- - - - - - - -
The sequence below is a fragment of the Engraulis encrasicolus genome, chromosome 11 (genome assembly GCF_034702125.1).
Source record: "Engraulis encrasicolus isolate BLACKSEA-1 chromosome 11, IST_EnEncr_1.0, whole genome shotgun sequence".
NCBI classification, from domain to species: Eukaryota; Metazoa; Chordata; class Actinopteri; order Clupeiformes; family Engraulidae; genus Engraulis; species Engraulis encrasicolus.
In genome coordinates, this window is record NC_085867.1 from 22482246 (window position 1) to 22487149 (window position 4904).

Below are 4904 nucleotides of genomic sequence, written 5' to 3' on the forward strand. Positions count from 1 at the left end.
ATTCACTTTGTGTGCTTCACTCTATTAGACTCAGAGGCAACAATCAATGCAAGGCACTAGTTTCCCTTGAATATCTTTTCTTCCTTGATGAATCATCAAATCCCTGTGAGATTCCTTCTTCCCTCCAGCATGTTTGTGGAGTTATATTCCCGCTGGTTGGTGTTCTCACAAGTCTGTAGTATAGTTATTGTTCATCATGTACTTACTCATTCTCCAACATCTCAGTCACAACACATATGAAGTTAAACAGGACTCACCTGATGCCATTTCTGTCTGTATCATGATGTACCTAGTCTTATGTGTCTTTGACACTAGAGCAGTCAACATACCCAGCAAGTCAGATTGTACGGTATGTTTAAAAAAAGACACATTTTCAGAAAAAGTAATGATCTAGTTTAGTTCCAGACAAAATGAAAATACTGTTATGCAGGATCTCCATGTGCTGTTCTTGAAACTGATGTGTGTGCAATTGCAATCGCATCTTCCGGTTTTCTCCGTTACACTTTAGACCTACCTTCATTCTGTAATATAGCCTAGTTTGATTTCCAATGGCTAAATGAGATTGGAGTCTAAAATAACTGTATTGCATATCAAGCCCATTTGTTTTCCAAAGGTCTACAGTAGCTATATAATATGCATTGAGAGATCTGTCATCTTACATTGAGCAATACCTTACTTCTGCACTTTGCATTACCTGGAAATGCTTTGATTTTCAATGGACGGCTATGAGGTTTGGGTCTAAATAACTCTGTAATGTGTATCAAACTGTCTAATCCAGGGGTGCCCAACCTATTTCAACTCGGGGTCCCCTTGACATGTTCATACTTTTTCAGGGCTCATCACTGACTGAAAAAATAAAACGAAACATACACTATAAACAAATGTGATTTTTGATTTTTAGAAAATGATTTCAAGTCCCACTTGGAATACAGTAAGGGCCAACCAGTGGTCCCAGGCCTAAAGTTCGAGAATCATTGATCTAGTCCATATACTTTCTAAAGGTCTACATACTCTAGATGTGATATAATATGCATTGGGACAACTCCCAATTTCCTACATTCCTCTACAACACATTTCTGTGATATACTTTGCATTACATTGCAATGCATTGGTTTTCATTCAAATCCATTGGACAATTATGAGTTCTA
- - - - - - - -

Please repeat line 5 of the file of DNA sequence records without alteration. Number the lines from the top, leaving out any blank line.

Below are 4904 nucleotides of genomic sequence, written 5' to 3' on the forward strand. Positions count from 1 at the left end.